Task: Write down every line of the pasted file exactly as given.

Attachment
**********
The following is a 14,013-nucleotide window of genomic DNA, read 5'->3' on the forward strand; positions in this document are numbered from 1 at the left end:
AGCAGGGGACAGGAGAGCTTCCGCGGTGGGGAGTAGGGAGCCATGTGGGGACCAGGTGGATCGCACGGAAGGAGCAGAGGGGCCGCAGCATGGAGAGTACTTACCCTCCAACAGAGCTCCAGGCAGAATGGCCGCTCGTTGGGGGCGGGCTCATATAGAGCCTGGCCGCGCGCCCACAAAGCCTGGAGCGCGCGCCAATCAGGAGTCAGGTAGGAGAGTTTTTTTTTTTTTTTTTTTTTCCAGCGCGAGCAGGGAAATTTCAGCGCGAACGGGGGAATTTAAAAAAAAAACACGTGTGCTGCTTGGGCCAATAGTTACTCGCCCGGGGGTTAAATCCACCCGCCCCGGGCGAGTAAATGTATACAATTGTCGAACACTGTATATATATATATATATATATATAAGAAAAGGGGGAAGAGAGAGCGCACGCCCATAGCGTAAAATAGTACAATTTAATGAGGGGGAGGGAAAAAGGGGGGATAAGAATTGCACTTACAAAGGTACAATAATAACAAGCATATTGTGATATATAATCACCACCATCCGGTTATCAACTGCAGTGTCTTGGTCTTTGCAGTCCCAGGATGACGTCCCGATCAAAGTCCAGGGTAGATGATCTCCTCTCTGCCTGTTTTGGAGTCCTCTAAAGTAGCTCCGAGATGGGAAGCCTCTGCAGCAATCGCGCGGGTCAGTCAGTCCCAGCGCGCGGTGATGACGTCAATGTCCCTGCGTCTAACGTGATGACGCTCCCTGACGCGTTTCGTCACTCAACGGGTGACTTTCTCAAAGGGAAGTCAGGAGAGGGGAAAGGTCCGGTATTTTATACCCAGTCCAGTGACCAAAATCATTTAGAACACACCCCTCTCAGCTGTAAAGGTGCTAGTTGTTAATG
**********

The following is a 14,013-nucleotide window of genomic DNA, read 5'->3' on the forward strand; positions in this document are numbered from 1 at the left end:
AGCAGGGGACAGGAGAGCTTCCGCGGTGGGGAGTAGGGAGCCATGTGGGGACCAGGTGGATCGCACGGAAGGAGCAGAGGGGCCGCAGCATGGAGAGTACTTACCCTCCAACAGAGCTCCAGGCAGAATGGCCGCTCGTTGGGGGCGGGCTCATATAGAGCCTGGCCGCGCGCCCACAAAGCCTGGAGCGCGCGCCAATCAGGAGTCAGGTAGGAGAGTTTTTTTTTTTTTTTTTTTTTCCAGCGCGAGCAGGGAAATTTCAGCGCGAACGGGGGAATTTAAAAAAAAAACACGTGTGCTGCTTGGGCCAATAGTTACTCGCCCGGGGGTTAAATCCACCCGCCCCGGGCGAGTAAATGTATACAATTGTCGAACACTGTATATATATATATATATATATATAAGAAAAGGGGGAAGAGAGAGCGCACGCCCATAGCGTAAAATAGTACAATTTAATGAGGGGGAGGGAAAAAGGGGGGATAAGAATTGCACTTACAAAGGTACAATAATAACAAGCATATTGTGATATATAATCACCACCATCCGGTTATCAACTGCAGTGTCTTGGTCTTTGCAGTCCCAGGATGACGTCCCGATCAAAGTCCAGGGTAGATGATCTCCTCTCTGCCTGTTTTGGAGTCCTCTAAAGTAGCTCCGAGATGGGAAGCCTCTGCAGCAATCGCGCGGGTCAGTCAGTCCCAGCGCGCGGTGATGACGTCAATGTCCCTGCGTCTAACGTGATGACGCTCCCTGACGCGTTTCGTCACTCAACGGGTGACTTTCTCAAAGGGAAGTCAGGAGAGGGGAAAGGTCCGGTATTTTATACCCAGTCCAGTGACCAAAATCATTTAGAACACACCCCTCTCAGCTGTAAAGGTGCTAGTTGTTAATG